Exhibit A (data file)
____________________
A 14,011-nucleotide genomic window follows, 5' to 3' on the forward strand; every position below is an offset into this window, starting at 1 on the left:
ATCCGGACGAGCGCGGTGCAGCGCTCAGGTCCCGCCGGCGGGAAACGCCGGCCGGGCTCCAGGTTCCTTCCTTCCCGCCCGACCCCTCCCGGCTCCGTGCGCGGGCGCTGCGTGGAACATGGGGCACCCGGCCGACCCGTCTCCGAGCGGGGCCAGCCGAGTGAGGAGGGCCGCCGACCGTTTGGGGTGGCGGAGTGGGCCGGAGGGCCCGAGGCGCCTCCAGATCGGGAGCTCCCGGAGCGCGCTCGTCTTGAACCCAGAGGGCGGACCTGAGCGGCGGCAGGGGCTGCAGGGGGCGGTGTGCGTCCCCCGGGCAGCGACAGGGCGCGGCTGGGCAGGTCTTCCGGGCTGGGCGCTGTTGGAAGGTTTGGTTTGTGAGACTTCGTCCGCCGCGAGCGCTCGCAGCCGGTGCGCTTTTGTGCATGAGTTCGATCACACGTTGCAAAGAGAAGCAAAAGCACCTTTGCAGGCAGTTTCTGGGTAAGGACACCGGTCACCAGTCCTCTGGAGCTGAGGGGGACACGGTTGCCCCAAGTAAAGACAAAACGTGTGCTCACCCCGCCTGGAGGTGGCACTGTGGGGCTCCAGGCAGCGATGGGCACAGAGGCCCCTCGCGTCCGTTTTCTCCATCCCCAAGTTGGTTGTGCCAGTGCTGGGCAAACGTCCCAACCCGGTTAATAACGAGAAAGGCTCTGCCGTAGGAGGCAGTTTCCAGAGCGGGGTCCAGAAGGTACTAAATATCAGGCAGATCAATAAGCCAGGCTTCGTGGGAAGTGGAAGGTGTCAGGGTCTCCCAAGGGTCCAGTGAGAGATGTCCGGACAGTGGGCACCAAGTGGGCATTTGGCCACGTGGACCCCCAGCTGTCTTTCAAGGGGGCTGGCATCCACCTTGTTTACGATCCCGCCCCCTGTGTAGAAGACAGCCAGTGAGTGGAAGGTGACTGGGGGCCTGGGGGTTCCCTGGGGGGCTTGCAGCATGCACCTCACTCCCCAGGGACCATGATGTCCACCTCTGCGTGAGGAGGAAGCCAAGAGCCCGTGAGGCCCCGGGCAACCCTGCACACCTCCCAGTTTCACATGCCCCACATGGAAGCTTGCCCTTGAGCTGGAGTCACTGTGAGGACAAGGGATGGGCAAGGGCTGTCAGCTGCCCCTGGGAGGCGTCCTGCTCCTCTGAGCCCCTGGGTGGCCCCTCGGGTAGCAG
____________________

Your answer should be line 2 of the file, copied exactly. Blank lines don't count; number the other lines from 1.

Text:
ATCCGGACGAGCGCGGTGCAGCGCTCAGGTCCCGCCGGCGGGAAACGCCGGCCGGGCTCCAGGTTCCTTCCTTCCCGCCCGACCCCTCCCGGCTCCGTGCGCGGGCGCTGCGTGGAACATGGGGCACCCGGCCGACCCGTCTCCGAGCGGGGCCAGCCGAGTGAGGAGGGCCGCCGACCGTTTGGGGTGGCGGAGTGGGCCGGAGGGCCCGAGGCGCCTCCAGATCGGGAGCTCCCGGAGCGCGCTCGTCTTGAACCCAGAGGGCGGACCTGAGCGGCGGCAGGGGCTGCAGGGGGCGGTGTGCGTCCCCCGGGCAGCGACAGGGCGCGGCTGGGCAGGTCTTCCGGGCTGGGCGCTGTTGGAAGGTTTGGTTTGTGAGACTTCGTCCGCCGCGAGCGCTCGCAGCCGGTGCGCTTTTGTGCATGAGTTCGATCACACGTTGCAAAGAGAAGCAAAAGCACCTTTGCAGGCAGTTTCTGGGTAAGGACACCGGTCACCAGTCCTCTGGAGCTGAGGGGGACACGGTTGCCCCAAGTAAAGACAAAACGTGTGCTCACCCCGCCTGGAGGTGGCACTGTGGGGCTCCAGGCAGCGATGGGCACAGAGGCCCCTCGCGTCCGTTTTCTCCATCCCCAAGTTGGTTGTGCCAGTGCTGGGCAAACGTCCCAACCCGGTTAATAACGAGAAAGGCTCTGCCGTAGGAGGCAGTTTCCAGAGCGGGGTCCAGAAGGTACTAAATATCAGGCAGATCAATAAGCCAGGCTTCGTGGGAAGTGGAAGGTGTCAGGGTCTCCCAAGGGTCCAGTGAGAGATGTCCGGACAGTGGGCACCAAGTGGGCATTTGGCCACGTGGACCCCCAGCTGTCTTTCAAGGGGGCTGGCATCCACCTTGTTTACGATCCCGCCCCCTGTGTAGAAGACAGCCAGTGAGTGGAAGGTGACTGGGGGCCTGGGGGTTCCCTGGGGGGCTTGCAGCATGCACCTCACTCCCCAGGGACCATGATGTCCACCTCTGCGTGAGGAGGAAGCCAAGAGCCCGTGAGGCCCCGGGCAACCCTGCACACCTCCCAGTTTCACATGCCCCACATGGAAGCTTGCCCTTGAGCTGGAGTCACTGTGAGGACAAGGGATGGGCAAGGGCTGTCAGCTGCCCCTGGGAGGCGTCCTGCTCCTCTGAGCCCCTGGGTGGCCCCTCGGGTAGCAG